social content

It’s not about the quality of the content …

Mass amateurisation of content publishing has taken a few knocks recently – most often from professional content producers, many of whom still have access to the loudest megaphones in the media space, lashing out defensively at the prospect of becoming irrelevant and losing their jobs. And, let’s face it, we amateurs have done our fair share of mud-slinging at the has-been professionals …

The key question for me is about what motivates professional and amateur content producers.

The professional producers are traditionally paid to write stand-alone content which is designed to attract as many eyeballs as possible in the shortest possible time, before lining the cat litter tray. That’s it … nothing more … and nothing less. To do this, it must be authoritative, well researched and well written.

On the other hand, the amateur content producer is writing to reach out to others. The content is a means to an end rather than an end in itself. That end is in making connections and forming relationships and starting conversations. For example, the quality of the content of an indivdual blog post might look poor, because the richness is in the context around the post not in the text of the post itself. Quoting snippets of amateur content out of context is a bit like only reading the top e-mail response in a long e-mail chain that has been forwarded to several people, each of whom has added their bit of knowledge … just reading the top response is going to be pretty meaningless and miss the richness of the conversation underneath.

I can see plenty of opportunities for both amateur and professional content to exist side-by-side long into the future and enrich each other along the way – if only the two groups would stop hurling abuse at each other for a few minutes!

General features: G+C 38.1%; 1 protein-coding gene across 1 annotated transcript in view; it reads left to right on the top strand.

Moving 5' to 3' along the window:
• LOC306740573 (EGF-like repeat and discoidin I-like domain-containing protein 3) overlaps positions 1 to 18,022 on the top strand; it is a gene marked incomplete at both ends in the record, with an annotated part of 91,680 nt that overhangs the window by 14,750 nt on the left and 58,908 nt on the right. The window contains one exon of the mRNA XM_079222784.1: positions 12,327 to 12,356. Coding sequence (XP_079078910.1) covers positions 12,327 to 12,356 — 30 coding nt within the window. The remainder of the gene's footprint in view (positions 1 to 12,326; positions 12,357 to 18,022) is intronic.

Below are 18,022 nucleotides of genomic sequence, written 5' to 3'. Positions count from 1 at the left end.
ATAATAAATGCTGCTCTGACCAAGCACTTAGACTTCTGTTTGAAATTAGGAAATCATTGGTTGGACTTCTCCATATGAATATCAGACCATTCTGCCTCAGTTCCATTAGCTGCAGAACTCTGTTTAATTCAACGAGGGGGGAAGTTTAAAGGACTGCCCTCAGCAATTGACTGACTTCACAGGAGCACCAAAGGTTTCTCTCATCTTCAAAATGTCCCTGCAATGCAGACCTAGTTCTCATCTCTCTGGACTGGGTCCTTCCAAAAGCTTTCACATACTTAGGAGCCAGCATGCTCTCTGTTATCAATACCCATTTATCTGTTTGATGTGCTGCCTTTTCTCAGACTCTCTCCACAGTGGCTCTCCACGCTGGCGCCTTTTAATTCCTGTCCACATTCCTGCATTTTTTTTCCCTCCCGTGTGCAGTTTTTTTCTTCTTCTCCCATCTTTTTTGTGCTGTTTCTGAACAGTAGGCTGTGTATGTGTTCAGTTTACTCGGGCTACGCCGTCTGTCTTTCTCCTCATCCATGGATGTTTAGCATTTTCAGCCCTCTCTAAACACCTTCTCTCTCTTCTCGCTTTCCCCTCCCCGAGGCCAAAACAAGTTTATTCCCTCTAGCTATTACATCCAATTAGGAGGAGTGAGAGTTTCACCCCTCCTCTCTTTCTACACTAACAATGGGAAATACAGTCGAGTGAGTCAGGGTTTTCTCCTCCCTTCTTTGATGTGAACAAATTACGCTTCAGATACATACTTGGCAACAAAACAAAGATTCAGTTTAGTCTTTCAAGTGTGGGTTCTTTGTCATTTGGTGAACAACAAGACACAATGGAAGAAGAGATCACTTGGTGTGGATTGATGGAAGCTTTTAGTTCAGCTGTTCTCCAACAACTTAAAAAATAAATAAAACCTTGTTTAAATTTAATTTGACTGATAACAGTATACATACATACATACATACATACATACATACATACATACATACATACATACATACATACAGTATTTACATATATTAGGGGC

What’s the difference between business and social content?

None … no, really! If you deploy social media tools in an enterprise setting (i.e. as business tools), then ALL the content within them is business content … including stuff about cars, cats and football. It has to be governed as business content and the business value has to be recognised.

I mentioned in my one-but-last-post about social media tools being symbolic permission to be fully yourself in a work context – with personality, opinions, flaws etc. Being a fully-rounded person all day everyday – rather than just outside of work – allows us to develop deeper and more meaningful relationships at work and provides a powerful mechanism to connect us together with people from the other side of the globe – or the other side of the partition – with whom we have no existing relationship.

So what of the dangers of employees ‘time-wasting’ publishing so-called social content instead of ‘working’? Firstly, the workplace is already full of ways to waste time … time-wasters will waste time with or without collaborative tools; secondly, that’s what we have performance management systems for – to ensure employees are performing in line with an organisation’s expectations; and finally, line management is supposed to be about managing people and tasks … how many more safeguards do you need??

Companies are just groups of people; people are sociable and thrive in sociable spaces; social spaces are attractive, welcoming places where people can create, relate and innovate … so, lets lose our hang-ups about ‘social’ content and recognise it for what it really is … here endeth the lesson! 🙂